The bonus pay fiasco: “The performance pay system has for years regularly awarded financial bonuses to Senior Foreign Service officers who are based in Washington (often in HR) to the detriment of other high ranking officers who have served in hardship and danger posts abroad.”

The assignments fiasco: “[P]lum assignments are also regularly handed out to insiders. In a particularly egregious case, a senior FSO sat for eight years in HR — where he pushed people to serve in Iraq — before waltzing off to an ambassadorship in Africa.”

Promotion board corruption: “There are shocking allegations that have come to me about Foreign Service promotion boards being corrupted – and not just at the senior levels.[…] HR keeps no records of key decisions – like promotions.”

Here’s the can of worms at its worst: “[A]t least in one instance, HR announced the results of a reconvened board before the board even met.”

Hiring cronies for career (not political) positions: “On the Civil Service side, senior managers in Human Resources are alleged to have approved position descriptions that permit their cronies to be hired for jobs without them having to go through the normal competitive process.[…] there are charges of nepotism.”


Read her entire post here.

See Patricia’s other posts on this issue:

SFRC Clears USAID and State Dept Nominees

Shah, Warlick, M., Warlick, J., Tsakopoulos Kounalakis, Rowe, Fernandez, Wills, Andrew, Nelson, King, Kennedy, Donahoe, Zeitlin

The Senate Foreign Relations Committee cleared the following nominations yesterday (reported on December 8, 2009 by Mr. Kerry without printed report). These nominations now go to the Senate for a full vote.


Rajiv J. Shah
, of Washington, to be Administrator of the United States Agency for International Development, vice Henrietta Holsman Fore, resigned.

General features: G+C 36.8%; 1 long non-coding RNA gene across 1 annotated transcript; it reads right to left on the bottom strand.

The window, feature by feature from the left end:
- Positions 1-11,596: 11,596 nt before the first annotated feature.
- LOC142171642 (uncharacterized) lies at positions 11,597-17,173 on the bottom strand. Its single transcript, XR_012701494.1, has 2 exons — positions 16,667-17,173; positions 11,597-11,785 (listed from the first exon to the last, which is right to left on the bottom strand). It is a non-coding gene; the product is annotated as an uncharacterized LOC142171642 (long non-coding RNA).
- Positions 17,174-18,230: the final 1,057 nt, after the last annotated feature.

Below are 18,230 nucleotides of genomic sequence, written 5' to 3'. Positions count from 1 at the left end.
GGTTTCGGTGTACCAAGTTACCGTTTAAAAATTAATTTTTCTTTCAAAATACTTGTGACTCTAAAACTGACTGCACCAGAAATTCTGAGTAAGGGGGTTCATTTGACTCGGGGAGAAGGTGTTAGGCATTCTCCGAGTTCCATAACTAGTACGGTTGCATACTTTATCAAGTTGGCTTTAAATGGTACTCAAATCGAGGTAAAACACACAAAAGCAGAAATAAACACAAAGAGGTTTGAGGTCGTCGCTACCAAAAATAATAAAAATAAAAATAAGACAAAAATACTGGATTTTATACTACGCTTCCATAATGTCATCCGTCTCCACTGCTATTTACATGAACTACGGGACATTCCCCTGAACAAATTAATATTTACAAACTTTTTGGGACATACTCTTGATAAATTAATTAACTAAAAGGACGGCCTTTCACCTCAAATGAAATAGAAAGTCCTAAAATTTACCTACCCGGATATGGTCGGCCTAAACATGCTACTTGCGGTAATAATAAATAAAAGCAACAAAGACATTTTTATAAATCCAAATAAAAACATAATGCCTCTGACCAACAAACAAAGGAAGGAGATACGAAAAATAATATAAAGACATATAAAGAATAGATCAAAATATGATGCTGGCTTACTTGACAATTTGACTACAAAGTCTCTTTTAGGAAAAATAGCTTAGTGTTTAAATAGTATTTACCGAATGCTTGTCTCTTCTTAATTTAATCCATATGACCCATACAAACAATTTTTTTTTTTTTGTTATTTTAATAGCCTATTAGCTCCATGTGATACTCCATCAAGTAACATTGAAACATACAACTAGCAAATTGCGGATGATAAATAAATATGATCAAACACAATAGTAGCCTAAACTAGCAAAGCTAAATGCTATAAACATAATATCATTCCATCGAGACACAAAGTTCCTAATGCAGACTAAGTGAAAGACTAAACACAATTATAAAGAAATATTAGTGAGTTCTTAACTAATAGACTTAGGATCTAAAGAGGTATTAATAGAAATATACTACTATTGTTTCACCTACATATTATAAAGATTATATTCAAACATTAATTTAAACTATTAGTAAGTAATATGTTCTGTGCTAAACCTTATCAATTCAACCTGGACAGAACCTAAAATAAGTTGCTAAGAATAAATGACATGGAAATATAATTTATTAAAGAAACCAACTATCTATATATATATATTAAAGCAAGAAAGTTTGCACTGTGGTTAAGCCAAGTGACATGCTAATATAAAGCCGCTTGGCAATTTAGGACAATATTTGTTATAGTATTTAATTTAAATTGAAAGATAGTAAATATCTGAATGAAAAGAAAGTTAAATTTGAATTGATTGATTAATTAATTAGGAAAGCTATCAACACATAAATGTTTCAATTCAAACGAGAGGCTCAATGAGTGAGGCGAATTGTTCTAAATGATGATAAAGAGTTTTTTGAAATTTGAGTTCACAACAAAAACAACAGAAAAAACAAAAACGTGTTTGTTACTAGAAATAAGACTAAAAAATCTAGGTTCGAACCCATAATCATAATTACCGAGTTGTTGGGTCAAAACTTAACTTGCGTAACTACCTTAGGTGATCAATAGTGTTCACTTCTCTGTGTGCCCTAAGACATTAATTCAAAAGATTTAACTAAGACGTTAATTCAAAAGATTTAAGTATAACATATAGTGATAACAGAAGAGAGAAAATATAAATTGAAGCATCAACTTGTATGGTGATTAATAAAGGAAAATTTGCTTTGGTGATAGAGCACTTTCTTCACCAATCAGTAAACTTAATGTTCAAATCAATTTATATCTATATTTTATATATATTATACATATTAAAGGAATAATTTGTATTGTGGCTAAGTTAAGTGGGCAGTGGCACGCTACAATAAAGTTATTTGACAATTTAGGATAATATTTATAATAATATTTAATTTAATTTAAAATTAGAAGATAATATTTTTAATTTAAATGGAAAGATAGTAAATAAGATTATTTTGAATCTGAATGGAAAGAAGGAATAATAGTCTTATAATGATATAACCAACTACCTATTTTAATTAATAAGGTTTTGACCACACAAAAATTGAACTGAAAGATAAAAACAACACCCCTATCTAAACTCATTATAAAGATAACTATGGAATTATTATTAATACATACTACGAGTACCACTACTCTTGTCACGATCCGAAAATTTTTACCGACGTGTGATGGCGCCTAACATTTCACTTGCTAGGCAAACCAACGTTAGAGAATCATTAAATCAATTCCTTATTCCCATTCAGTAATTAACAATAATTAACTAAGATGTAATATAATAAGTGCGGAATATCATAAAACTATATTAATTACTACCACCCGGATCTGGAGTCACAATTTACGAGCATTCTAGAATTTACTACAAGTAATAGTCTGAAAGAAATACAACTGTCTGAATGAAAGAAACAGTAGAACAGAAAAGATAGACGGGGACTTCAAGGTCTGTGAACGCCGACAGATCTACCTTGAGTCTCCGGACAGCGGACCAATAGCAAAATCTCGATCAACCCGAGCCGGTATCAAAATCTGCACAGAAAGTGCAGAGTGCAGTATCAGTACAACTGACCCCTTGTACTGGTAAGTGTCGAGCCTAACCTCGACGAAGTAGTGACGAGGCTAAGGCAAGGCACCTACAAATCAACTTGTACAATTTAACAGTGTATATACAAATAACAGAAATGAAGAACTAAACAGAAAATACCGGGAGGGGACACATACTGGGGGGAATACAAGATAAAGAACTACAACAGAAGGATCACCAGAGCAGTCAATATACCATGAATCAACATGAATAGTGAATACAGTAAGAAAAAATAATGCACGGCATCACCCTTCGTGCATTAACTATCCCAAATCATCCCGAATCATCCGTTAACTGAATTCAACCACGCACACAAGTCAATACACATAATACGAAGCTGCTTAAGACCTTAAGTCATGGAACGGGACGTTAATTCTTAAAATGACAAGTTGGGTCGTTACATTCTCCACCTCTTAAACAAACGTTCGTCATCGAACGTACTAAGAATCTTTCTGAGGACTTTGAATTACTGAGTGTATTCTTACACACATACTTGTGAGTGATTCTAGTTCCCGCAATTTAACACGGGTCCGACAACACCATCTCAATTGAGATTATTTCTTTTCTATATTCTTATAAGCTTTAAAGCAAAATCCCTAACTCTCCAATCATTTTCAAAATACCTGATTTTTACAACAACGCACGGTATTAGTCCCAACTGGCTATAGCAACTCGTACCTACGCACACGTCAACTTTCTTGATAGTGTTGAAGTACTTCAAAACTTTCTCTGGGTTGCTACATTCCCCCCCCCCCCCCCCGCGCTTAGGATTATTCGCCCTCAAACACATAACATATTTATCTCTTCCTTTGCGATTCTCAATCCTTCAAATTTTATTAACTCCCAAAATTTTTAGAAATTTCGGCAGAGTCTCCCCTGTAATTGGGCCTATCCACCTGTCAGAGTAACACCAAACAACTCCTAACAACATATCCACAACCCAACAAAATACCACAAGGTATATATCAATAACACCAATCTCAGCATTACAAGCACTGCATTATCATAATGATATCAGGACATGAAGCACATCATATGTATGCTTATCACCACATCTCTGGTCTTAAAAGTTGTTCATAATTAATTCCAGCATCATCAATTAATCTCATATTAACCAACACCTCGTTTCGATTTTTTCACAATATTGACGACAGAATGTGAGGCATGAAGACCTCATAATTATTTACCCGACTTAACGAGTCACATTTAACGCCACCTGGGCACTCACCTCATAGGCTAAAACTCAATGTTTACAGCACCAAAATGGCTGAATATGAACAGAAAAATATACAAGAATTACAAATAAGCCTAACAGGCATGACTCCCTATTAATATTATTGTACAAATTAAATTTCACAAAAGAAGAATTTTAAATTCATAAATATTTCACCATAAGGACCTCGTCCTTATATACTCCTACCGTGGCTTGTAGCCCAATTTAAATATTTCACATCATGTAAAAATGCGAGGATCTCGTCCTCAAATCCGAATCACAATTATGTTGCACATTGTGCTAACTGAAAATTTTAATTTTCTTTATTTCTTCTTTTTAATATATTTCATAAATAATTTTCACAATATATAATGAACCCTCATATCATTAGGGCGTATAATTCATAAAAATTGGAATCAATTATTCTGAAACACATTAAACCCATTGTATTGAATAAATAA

Mary Burce Warlick, of Virginia, a Career Member of the Senior Foreign Service, Class of Minister-Counselor, to be Ambassador Extraordinary and Plenipotentiary of the United States of America to the Republic of Serbia.

James B. Warlick, Jr., of Virginia, a Career Member of the Senior Foreign Service, Class of Minister-Counselor, to be Ambassador Extraordinary and Plenipotentiary of the United States of America to the Republic of Bulgaria.

Eleni Tsakopoulos Kounalakis, of California, to be Ambassador Extraordinary and Plenipotentiary of the United States of America to the Republic of Hungary.

Leslie V. Rowe, of Washington, a Career Member of the Senior Foreign Service, Class of Minister-Counselor, to be Ambassador Extraordinary and Plenipotentiary of the United States of America to the Republic of Mozambique.

Alberto M. Fernandez, of Virginia, a Career Member of the Senior Foreign Service, Class of Minister-Counselor, to be Ambassador Extraordinary and Plenipotentiary of the United States of America to the Republic of Equatorial Guinea.

Mary Jo Wills, of the District of Columbia, a Career Member of the Senior Foreign Service, Class of Minister-Counselor, to be Ambassador Extraordinary and Plenipotentiary of the United States of America to the Republic of Mauritius, and to serve concurrently and without additional compensation as Ambassador Extraordinary and Plenipotentiary of the United States of America to the Republic of Seychelles.

Anne Slaughter Andrew, of Indiana, to be Ambassador Extraordinary and Plenipotentiary of the United States of America to the Republic of Costa Rica.

David Daniel Nelson, of Minnesota, a Career Member of the Senior Foreign Service, Class of Minister-Counselor, to be Ambassador Extraordinary and Plenipotentiary of the United States of America to the Oriental Republic of Uruguay.

Betty E. King, of New York, to be Representative of the United States of America to the Office of the United Nations and Other International Organizations in Geneva, with the rank of Ambassador.

Laura E. Kennedy, of New York, a Career Member of the Senior Foreign Service, Class of Minister-Counselor, for the rank of Ambassador during her tenure of service as U.S. Representative to the Conference on Disarmament.

Eileen Chamberlain Donahoe, of California, for the rank of Ambassador during her tenure of service as the United States Representative to the UN Human Rights Council.

Jide J. Zeitlin, of New York, to be Representative of the United States of America to the United Nations for U.N. Management and Reform, with the rank of Ambassador.

Jide J. Zeitlin, of New York, to be Alternate Representative of the United States of America to the Sessions of the General Assembly of the United Nations during his tenure of service as Representative of the United States of America to the United Nations for U.N. Management and Reform.